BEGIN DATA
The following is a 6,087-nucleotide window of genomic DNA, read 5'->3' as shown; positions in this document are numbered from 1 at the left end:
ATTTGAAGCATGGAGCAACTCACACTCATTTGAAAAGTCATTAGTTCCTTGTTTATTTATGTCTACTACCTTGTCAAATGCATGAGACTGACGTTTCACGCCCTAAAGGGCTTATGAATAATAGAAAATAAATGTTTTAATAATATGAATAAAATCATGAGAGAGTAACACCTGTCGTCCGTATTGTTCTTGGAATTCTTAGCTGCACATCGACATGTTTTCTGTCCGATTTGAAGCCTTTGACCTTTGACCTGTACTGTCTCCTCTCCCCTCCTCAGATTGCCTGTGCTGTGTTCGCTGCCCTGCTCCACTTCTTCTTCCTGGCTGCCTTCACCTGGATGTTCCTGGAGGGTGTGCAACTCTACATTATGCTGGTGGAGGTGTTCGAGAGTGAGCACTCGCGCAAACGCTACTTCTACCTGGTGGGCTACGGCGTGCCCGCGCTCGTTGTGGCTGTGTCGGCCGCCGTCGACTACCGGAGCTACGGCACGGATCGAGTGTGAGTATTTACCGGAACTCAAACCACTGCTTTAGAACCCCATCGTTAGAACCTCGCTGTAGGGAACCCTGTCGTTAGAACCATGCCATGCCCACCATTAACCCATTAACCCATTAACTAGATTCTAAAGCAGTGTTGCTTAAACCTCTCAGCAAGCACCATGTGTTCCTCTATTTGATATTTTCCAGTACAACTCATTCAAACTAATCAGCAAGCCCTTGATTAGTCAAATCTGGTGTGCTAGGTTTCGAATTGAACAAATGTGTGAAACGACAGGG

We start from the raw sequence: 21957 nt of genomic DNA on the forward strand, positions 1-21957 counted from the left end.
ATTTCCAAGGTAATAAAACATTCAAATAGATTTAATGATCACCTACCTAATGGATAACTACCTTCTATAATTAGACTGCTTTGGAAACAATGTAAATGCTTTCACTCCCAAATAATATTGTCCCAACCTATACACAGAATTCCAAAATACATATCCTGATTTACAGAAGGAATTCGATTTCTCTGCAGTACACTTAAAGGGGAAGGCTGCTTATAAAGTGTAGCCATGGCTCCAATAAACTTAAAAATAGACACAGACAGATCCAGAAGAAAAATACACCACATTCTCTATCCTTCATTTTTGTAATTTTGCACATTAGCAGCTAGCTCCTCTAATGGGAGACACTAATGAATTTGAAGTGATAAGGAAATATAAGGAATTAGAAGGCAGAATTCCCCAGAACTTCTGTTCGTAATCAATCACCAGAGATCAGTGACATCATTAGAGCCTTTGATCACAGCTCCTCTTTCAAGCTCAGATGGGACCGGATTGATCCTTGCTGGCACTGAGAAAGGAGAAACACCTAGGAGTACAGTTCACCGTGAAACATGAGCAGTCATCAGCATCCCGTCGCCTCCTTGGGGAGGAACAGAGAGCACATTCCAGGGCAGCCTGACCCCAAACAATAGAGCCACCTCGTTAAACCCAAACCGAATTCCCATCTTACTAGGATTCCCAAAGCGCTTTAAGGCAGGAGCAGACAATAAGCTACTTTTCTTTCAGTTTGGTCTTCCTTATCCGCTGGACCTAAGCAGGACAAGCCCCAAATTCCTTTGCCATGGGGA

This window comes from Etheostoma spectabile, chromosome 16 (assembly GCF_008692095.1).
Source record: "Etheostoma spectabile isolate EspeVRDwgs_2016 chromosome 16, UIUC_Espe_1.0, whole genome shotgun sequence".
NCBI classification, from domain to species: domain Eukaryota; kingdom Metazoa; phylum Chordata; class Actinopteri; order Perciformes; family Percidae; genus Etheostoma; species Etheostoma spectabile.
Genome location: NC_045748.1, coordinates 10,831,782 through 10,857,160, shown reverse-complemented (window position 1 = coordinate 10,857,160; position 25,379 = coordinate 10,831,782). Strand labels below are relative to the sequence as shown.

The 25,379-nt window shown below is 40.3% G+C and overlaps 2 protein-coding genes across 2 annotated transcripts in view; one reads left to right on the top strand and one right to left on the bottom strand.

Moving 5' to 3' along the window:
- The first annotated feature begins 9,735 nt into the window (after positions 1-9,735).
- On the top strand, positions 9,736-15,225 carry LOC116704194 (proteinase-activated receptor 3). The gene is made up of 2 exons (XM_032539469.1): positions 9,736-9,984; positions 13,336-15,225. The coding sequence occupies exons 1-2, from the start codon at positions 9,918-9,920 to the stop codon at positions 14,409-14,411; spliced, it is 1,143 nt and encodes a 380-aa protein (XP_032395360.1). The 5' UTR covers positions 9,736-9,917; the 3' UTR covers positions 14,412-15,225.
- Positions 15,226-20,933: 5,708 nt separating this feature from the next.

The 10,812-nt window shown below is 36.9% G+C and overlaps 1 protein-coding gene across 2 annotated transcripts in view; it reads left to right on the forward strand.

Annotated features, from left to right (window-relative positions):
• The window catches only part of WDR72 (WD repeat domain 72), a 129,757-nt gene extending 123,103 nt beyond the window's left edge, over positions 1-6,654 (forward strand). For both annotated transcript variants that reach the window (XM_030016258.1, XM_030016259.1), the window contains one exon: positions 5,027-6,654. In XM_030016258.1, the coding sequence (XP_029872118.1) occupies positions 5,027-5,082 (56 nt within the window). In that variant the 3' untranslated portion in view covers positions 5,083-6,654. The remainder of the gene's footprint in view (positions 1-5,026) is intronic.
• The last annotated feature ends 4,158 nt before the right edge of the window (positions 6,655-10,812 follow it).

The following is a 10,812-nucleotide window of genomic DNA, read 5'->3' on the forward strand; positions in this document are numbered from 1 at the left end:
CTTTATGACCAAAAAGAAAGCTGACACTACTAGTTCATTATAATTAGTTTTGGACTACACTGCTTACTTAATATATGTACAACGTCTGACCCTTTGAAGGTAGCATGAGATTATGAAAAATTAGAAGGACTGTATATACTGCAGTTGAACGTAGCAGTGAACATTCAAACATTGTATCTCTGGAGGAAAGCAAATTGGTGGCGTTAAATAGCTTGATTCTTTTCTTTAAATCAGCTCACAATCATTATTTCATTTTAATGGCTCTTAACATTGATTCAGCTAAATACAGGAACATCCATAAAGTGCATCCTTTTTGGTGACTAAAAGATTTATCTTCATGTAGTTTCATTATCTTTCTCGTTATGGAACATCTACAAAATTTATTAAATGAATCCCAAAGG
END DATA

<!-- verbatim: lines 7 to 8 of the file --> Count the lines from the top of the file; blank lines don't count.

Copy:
NCBI classification, from domain to species: domain Eukaryota; kingdom Metazoa; phylum Chordata; class Actinopteri; order Perciformes; family Percidae; genus Etheostoma; species Etheostoma spectabile.
Genome location: NC_045748.1, coordinates 10,831,782 through 10,857,160, shown reverse-complemented (window position 1 = coordinate 10,857,160; position 25,379 = coordinate 10,831,782). Strand labels below are relative to the sequence as shown.